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BILL RADKE: States are leaning on nonprofits more and more in this economy. For all kinds of services -- public safety, housing, food assistance. But a report out today says cash-strapped states aren't paying those nonprofits on time.
Marketplace's Nancy Marshall Genzer reports.
NANCY MARSHALL GENZER: The Urban Institute surveyed nonprofits across the country, and found that 41 percent had problems with late payments from government agencies.
Elizabeth Boris conducted the survey. She says nonprofits are in bad shape.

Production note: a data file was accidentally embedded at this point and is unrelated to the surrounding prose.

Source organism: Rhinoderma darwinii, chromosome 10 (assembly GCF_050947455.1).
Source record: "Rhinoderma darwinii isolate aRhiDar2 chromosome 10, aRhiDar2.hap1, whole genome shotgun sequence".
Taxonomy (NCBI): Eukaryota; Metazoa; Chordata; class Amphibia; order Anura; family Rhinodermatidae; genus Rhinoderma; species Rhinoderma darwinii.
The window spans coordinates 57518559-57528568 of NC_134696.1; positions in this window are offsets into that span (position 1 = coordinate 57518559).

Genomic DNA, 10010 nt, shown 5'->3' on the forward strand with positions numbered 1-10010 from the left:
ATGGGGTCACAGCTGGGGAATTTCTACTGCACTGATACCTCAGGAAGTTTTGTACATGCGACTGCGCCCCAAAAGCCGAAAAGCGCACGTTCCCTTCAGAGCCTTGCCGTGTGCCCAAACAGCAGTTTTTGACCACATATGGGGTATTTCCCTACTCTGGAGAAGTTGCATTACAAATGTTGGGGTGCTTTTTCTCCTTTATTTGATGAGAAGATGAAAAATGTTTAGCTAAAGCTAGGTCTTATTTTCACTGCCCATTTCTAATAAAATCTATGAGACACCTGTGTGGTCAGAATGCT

ELIZABETH BORIS: About 40 percent, at the end of 2009, were in the red. They're in pretty weak financial shape going forward.
Boris says some nonprofits are cutting overhead and staff. That's what Christine Bork is doing. She heads the Chicago YWCA. The state of Illinois pays the Y to run programs for victims of sexual violence. But the state is about $400,000 behind in payments. Bork is cutting costs -- trying to keep the programs going.
CHRISTINE BORK: We're probably serving close to 20,000-30,000 people every year. If we stop, what happens to those people?
Other nonprofits are asking the same question. The Urban Institute says 82 percent of them are scaling back their programs. Half have frozen or cut salaries. Some, might fold.
In Washington, I'm Nancy Marshall Genzer for Marketplace.